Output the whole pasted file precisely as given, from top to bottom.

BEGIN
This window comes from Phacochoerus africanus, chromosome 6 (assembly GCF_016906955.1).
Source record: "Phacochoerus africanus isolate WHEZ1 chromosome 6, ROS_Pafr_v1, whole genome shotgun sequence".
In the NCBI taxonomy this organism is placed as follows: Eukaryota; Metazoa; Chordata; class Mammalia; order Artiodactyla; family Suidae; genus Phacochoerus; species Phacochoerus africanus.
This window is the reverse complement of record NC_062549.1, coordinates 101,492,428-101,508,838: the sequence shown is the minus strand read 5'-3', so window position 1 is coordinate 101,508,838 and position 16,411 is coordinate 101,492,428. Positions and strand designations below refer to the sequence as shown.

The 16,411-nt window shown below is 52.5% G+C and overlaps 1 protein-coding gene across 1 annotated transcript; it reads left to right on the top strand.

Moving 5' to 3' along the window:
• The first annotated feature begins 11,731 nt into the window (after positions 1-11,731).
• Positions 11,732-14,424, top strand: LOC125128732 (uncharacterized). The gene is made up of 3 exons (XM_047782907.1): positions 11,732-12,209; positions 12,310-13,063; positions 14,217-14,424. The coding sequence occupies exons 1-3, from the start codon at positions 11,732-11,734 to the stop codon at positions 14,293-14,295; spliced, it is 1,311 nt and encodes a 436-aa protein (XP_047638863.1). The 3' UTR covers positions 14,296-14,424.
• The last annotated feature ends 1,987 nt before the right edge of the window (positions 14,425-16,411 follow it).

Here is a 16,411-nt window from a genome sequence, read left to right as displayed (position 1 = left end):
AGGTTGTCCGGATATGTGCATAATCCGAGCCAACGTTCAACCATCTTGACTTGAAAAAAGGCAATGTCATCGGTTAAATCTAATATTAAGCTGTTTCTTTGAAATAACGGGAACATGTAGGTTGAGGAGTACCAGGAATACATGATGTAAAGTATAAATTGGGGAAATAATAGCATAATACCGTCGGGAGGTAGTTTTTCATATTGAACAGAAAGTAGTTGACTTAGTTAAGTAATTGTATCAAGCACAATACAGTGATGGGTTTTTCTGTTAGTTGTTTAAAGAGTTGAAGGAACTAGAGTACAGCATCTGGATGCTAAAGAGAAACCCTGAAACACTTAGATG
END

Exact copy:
This window comes from Phacochoerus africanus, chromosome 6 (assembly GCF_016906955.1).
Source record: "Phacochoerus africanus isolate WHEZ1 chromosome 6, ROS_Pafr_v1, whole genome shotgun sequence".
In the NCBI taxonomy this organism is placed as follows: Eukaryota; Metazoa; Chordata; class Mammalia; order Artiodactyla; family Suidae; genus Phacochoerus; species Phacochoerus africanus.
This window is the reverse complement of record NC_062549.1, coordinates 101,492,428-101,508,838: the sequence shown is the minus strand read 5'-3', so window position 1 is coordinate 101,508,838 and position 16,411 is coordinate 101,492,428. Positions and strand designations below refer to the sequence as shown.

The 16,411-nt window shown below is 52.5% G+C and overlaps 1 protein-coding gene across 1 annotated transcript; it reads left to right on the top strand.

Moving 5' to 3' along the window:
• The first annotated feature begins 11,731 nt into the window (after positions 1-11,731).
• Positions 11,732-14,424, top strand: LOC125128732 (uncharacterized). The gene is made up of 3 exons (XM_047782907.1): positions 11,732-12,209; positions 12,310-13,063; positions 14,217-14,424. The coding sequence occupies exons 1-3, from the start codon at positions 11,732-11,734 to the stop codon at positions 14,293-14,295; spliced, it is 1,311 nt and encodes a 436-aa protein (XP_047638863.1). The 3' UTR covers positions 14,296-14,424.
• The last annotated feature ends 1,987 nt before the right edge of the window (positions 14,425-16,411 follow it).

Here is a 16,411-nt window from a genome sequence, read left to right as displayed (position 1 = left end):
AGGTTGTCCGGATATGTGCATAATCCGAGCCAACGTTCAACCATCTTGACTTGAAAAAAGGCAATGTCATCGGTTAAATCTAATATTAAGCTGTTTCTTTGAAATAACGGGAACATGTAGGTTGAGGAGTACCAGGAATACATGATGTAAAGTATAAATTGGGGAAATAATAGCATAATACCGTCGGGAGGTAGTTTTTCATATTGAACAGAAAGTAGTTGACTTAGTTAAGTAATTGTATCAAGCACAATACAGTGATGGGTTTTTCTGTTAGTTGTTTAAAGAGTTGAAGGAACTAGAGTACAGCATCTGGATGCTAAAGAGAAACCCTGAAACACTTAGATG